The Grass is Greener
One of our longest-running and most trusted relationships that we've built over the years is with the Dallas Arboretum. We often share our work during the holidays with the Christmas Village but we've also had a hand in all manner of things in the Arboretum's different exhibits, in particular the Rory Meyers Children's Adventure Garden. Here's a little overview of just some of what we've touched up this year.
Most of what we do is repairing and refreshing established installments but there are some things that we have to reconstruct from scratch, such as the acorns for the First Adventure section of the park. They were in pretty bad shape from many years of weather exposure and tiny children and in need of a total rehaul. So we used our old reliable EPS foam to carve brand new acorns!
With a hard base coat of paint to seal the foam and help the top coats of paint adhere to an even surface, we were then able to provide the acorns with the appropriate shades of brown and intricate detail work to bring them to life. Or rather, to larger than life.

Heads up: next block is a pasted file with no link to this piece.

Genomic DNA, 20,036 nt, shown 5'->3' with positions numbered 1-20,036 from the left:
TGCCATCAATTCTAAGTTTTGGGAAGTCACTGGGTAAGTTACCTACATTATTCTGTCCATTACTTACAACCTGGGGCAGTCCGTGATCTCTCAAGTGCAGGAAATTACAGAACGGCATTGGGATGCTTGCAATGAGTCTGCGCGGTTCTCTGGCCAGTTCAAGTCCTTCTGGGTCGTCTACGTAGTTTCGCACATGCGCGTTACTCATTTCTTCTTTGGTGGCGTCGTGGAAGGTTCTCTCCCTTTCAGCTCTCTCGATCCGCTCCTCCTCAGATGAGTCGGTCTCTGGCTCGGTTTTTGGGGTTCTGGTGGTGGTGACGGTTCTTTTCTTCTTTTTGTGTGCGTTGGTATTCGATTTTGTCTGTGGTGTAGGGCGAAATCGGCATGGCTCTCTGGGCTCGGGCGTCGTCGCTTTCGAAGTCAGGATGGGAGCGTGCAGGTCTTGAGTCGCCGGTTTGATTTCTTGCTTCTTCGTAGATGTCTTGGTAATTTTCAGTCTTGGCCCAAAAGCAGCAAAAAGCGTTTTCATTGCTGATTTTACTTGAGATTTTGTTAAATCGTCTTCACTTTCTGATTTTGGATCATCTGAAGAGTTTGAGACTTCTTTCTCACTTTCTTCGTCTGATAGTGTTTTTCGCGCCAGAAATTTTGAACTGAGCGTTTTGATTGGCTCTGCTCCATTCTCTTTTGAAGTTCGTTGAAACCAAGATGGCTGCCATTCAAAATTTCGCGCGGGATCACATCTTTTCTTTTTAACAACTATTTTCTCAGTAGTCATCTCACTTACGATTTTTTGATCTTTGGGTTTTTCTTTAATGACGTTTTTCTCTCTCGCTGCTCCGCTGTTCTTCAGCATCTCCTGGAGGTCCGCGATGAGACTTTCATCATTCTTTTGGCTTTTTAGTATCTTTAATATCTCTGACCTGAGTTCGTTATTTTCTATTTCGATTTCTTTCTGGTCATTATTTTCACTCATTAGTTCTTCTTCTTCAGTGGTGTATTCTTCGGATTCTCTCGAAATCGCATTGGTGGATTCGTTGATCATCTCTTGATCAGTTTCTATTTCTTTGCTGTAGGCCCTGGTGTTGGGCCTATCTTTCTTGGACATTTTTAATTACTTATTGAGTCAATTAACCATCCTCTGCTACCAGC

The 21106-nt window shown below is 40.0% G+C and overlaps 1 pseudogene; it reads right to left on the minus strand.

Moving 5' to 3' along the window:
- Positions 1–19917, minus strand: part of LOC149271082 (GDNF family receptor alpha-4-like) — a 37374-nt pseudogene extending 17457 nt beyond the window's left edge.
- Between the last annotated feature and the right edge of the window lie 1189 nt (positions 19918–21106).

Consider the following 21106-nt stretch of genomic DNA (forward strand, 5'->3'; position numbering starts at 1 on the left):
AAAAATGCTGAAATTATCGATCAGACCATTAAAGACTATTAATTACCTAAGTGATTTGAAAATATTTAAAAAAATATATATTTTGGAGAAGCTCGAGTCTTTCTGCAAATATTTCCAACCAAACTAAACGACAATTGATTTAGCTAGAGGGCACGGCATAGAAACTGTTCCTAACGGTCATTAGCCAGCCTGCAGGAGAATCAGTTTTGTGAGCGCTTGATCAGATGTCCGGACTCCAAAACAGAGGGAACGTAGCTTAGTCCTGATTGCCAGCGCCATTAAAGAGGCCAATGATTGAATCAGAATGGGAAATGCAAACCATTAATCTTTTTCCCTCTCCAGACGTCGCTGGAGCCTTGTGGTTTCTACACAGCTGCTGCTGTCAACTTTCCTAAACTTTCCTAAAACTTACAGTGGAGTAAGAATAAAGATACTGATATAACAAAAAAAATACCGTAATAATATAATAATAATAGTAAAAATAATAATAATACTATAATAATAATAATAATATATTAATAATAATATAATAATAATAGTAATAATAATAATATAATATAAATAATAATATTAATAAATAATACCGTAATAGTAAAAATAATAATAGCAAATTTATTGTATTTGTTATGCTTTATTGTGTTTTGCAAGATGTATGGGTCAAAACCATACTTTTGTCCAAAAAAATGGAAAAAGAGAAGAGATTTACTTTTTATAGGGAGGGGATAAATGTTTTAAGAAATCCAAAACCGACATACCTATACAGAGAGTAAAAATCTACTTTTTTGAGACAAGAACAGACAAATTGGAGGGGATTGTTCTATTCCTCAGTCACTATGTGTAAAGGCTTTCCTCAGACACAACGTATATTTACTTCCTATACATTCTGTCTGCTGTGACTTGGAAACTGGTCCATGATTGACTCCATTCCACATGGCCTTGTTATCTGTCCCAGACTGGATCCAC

One of our many great specialties is in scenic painting. This practice has been passed down and mastered for decades to be used in theatre, television, and film, and the skills range from the realistic to the fantastic. In particular, scenic painters carry a specialized knowledge for how to scale something that is typically small into something much bigger.
Because the Children's Garden focuses a lot on providing kids' first exposure to science, many exhibits are made "super-sized" for an exciting and palpable learning experience. This is where the particular skillset of a scenic painter especially comes in handy. Our professional painters look to the real-life inspirations behind the installments and carry those details over into the refreshed coat of paint to provide an impactful visage of realism.
Another method we employ to the restoring of exhibits for the Children's Garden is to utilize more modern techniques that can stand up against the particular wear and tear of the outdoors.
These solar targets for the Pure Energy exhibit get exposed to some particularly harsh elements, so we decided that instead of painting the complex designs over and over again, this year we'd create the patterns digitally for a vinyl wrap to be applied. The material is similar to what's used for cars, so it's meant to withstand a great deal of exposure to sun, weather, and water, and with the patterns recreated digitally, we'll be able to reprint and replace them whenever necessary.
We're always thrilled to be working with the Dallas Arboretum. If you've never visited the Rory Meyers Children's Adventure Garden, be sure to check out all of its fantastic exhibits and its natural beauty!